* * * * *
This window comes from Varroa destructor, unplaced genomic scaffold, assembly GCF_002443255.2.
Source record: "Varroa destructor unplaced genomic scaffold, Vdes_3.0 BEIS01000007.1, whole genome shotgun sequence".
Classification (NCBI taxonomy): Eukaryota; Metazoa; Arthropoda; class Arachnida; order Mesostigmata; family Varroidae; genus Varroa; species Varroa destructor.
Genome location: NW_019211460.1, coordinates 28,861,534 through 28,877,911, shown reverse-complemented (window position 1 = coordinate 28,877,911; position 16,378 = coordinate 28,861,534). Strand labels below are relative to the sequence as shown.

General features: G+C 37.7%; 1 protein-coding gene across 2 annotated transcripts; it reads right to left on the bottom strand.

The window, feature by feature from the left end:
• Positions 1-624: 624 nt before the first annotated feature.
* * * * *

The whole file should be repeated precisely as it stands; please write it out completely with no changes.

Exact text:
This window comes from Varroa destructor, unplaced genomic scaffold, assembly GCF_002443255.2.
Source record: "Varroa destructor unplaced genomic scaffold, Vdes_3.0 BEIS01000007.1, whole genome shotgun sequence".
Classification (NCBI taxonomy): Eukaryota; Metazoa; Arthropoda; class Arachnida; order Mesostigmata; family Varroidae; genus Varroa; species Varroa destructor.
Genome location: NW_019211460.1, coordinates 28,861,534 through 28,877,911, shown reverse-complemented (window position 1 = coordinate 28,877,911; position 16,378 = coordinate 28,861,534). Strand labels below are relative to the sequence as shown.

General features: G+C 37.7%; 1 protein-coding gene across 2 annotated transcripts; it reads right to left on the bottom strand.

The window, feature by feature from the left end:
• Positions 1-624: 624 nt before the first annotated feature.